I’ve been road testing the new YpsoPump that launched in Australia last month. If you missed the first half of my review, you catch up here.
I must admit that I was a little intimidated at the prospect of using Ypsomed’s Orbit inserter to place infusion sets on my stomach. When I last used the Animas insets two years ago, it was a terrifying experience. The insertion process with the disposable plastic insets were so clunky, leaving me with little confidence in whether my insertion was a success, or whether the cannula had kinked on the way in. I can still recall one tumultuous night where I didn’t pick up on a kinked cannula until several hours later when I had high blood sugars and moderate ketones.
Thankfully, I’m finding that the YpsoPump’s reusable Orbit inserter device does a far more efficient job. The plastic cannula that sits underneath the stomach feels much stronger than the Animas sets, which would also help with kinking as well. The infusion sets can also be inserted manually.
The area does feel a little tender after the pressure from the insertion, compared to the gentler manual Animas sets that I’ve been using. Thankfully, this hasn’t been a sign of any site failures. I’ve been cautiously doing my insertions 12-24 hours prior to switching the site, so that I’ll be able to pick up any signs of a site failure. I’ve had one bad site placement so far, and I was able to pick it up straight away (it was just a bit of blood).
I really like that if you do happen to place your site badly, you can simply clip it back onto the Orbit inserter and try again, compared to an inset which is rendered useless once it comes away from the insertion device. It’s also nice to have a reusable inserter device that doesn’t create so much plastic waste like the disposable insets.
Ypsomed’s Orbit infusion sets are cleverly designed to rotate 360 degrees. The end of the pump line clips into place over the top of the infusion site, rather than having to be clipped rigidly into the side of a set.
The downside to this design is that it is challenging to check the skin where the infusion set is placed for any signs of bruising and bleeding. I’m slowly getting used to seeing through the purple coating, with a little help from my iPhone torch.
The sets seem to stick well enough at the centre, although they do tend to come loose around the edges after showers. One thing I am enjoying is less sticky residue left on my skin after removing an infusion site.
There is a choice of Orbitsoft plastic infusion sets (6mm and 9mm) and Orbitmicro steel infusion sets (5.5mm and 8.5mm), with each available in lengths of 45cm, 60cm, 80cm and 110cm. I did try one of the steel sets, but I think I am a bit weirded out by having a needle permanently underneath my skin. While it worked just fine for three straight days, I can’t say that it was as comfortable as the plastic.
Ypsomed’s glass reservoirs hold 1.6ml of insulin, which is slightly less than the 2ml capacity of Animas and may be a consideration for people on larger insulin doses. We were told that insulin in the glass reservoirs could be used in the YpsoPump for up to 7 days, or stored in the fridge for 30 days.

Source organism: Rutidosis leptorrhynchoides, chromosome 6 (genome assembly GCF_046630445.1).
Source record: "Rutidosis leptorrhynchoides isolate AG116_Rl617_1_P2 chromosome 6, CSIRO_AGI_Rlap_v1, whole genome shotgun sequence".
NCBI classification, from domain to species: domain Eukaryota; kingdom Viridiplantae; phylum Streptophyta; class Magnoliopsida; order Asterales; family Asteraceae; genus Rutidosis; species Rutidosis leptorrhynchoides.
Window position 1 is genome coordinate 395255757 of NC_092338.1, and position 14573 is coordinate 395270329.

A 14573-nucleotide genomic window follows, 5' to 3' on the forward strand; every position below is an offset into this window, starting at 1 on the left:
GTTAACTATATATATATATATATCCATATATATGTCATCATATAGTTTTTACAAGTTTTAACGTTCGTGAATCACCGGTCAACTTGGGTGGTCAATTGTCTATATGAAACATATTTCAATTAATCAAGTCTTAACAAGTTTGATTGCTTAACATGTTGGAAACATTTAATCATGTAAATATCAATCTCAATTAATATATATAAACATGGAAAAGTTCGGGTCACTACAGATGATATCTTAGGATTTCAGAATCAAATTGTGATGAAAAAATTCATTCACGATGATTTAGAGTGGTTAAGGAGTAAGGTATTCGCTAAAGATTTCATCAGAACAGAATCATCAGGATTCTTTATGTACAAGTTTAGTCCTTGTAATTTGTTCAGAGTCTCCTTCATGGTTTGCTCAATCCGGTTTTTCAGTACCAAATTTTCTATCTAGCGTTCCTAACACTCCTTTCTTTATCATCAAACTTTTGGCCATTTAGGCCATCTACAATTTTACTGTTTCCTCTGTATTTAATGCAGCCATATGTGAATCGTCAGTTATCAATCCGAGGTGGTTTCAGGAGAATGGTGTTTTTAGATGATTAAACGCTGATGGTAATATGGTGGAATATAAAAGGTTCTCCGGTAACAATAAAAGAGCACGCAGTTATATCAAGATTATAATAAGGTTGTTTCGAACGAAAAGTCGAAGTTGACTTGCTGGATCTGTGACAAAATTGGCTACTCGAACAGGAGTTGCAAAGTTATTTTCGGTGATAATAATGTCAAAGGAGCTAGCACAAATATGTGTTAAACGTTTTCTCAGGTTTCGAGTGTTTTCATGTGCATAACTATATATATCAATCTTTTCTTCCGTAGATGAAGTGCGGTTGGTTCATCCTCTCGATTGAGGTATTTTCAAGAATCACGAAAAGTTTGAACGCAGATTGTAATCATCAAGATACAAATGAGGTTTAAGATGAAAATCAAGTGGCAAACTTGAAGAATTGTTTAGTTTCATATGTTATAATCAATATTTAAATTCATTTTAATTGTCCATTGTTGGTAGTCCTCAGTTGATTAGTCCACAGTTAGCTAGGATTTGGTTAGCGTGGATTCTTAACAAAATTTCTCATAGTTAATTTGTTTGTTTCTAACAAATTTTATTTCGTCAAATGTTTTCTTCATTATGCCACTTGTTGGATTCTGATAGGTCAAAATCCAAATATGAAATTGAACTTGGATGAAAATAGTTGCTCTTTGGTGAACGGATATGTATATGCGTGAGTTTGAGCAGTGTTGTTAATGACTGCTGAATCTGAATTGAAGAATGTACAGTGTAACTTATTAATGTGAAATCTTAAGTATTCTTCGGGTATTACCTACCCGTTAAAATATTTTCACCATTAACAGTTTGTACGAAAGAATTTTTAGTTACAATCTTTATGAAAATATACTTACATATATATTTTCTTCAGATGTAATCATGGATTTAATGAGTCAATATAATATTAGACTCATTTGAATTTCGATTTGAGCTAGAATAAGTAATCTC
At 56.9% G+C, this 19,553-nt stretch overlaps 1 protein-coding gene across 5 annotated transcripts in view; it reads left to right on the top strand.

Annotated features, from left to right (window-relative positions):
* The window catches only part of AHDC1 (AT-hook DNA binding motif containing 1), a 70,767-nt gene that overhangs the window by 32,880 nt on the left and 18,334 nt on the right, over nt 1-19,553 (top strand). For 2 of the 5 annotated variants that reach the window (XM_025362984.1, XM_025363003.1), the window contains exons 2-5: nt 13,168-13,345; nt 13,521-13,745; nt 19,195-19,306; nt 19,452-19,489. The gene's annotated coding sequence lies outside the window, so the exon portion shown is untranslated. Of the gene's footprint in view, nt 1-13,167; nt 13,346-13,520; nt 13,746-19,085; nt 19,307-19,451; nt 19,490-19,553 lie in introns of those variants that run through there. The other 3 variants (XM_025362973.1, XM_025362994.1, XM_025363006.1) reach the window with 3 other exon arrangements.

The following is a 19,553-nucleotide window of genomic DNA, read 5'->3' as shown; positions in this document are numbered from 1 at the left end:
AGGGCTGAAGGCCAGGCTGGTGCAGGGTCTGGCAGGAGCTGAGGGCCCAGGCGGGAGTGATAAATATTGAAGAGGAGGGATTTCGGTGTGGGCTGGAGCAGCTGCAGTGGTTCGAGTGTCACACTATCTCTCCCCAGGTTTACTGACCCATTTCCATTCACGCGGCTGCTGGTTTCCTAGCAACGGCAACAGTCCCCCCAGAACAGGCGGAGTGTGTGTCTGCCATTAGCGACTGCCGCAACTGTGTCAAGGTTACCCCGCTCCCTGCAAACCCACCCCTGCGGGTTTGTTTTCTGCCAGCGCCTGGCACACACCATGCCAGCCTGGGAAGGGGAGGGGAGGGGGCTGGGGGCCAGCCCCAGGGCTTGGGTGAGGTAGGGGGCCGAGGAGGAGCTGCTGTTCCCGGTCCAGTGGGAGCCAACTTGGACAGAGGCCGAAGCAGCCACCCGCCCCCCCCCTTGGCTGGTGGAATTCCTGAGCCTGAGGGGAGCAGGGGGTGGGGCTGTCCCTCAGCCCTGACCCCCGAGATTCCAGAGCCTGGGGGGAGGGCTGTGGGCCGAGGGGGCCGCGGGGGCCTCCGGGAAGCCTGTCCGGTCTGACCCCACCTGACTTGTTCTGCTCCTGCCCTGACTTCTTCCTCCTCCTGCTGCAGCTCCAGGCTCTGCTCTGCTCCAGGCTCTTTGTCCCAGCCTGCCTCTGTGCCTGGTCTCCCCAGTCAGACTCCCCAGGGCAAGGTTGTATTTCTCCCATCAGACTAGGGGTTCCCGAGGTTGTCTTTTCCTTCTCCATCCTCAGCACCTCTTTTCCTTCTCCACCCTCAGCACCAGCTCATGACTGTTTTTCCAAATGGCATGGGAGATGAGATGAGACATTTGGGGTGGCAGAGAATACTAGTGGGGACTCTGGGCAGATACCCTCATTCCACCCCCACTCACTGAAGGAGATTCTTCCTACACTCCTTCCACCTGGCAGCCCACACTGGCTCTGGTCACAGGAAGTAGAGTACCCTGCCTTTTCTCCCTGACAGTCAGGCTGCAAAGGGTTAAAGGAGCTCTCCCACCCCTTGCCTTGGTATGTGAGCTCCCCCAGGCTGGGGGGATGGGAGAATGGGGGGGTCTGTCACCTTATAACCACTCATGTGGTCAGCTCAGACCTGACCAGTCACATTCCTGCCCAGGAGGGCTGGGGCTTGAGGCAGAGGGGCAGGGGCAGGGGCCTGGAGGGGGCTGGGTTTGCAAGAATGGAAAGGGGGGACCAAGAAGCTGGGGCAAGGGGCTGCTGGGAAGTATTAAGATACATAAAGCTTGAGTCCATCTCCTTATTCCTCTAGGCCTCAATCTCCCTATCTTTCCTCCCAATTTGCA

I was also in disbelief as the pump continued to run for up to five minutes while I was changing the battery. There’s no more having to rewind and re prime the insulin cartridge, or worry about losing information about insulin on board. Since I stopped syncing with the mylife app and switched off the pump’s Bluetooth last week, I’m expecting to get around 3 weeks from the AAA alkaline battery.
When I caught up with one of the Ypsomed reps in Perth last week, I expressed just how much I want to hear from other people who have used new diabetes tools and technologies. Even during the pilot phase when I had no idea that I would be getting a pump, Ashley’s insights were so valuable.
People with diabetes need to be part of the conversation, and I’m super grateful that Ypsomed included us in their launch – which is especially generous considering they are relatively new to Australia.
The YpsoPump is available in Australia now. Subsidised consumables are available through the NDSS, although I’ve been told to expect a 7 to 10 day delay as my Pharmacy’s supplier doesn’t carry them. Which is understandable, given it’s a new product and the demand probably isn’t there yet.
A large group of Diabetes Educators attended pump training in Sydney last month, and Ypsomed has also been travelling around to various clinics around the country to train further healthcare professionals. So if you would like to get started on this pump, I am confident that you will be able to find a trained healthcare professional near you.
According to CDE Amy Rush of the Telethon Type 1 Family Centre in Perth, you may be able to get a YpsoPump before your pump replacement is due and Ypsomed will liaise directly with your health fund. I don’t know the details personally, but you can watch Amy’s video here.
If you haven’t already noticed the enthusiasm in this post, I genuinely am still brimming with enthusiasm for this pump four weeks in. I think the size, weight and sleekness of this pump are the real selling points for me.
After the pump complacency and health insurance issues that I’ve dealt with recently, the YpsoPump could not have come along at a more perfect time to help me feel re-energised in the daily grind. I officially ordered a second box of infusion sets last week, and am feeling quite optimistic about our future together.
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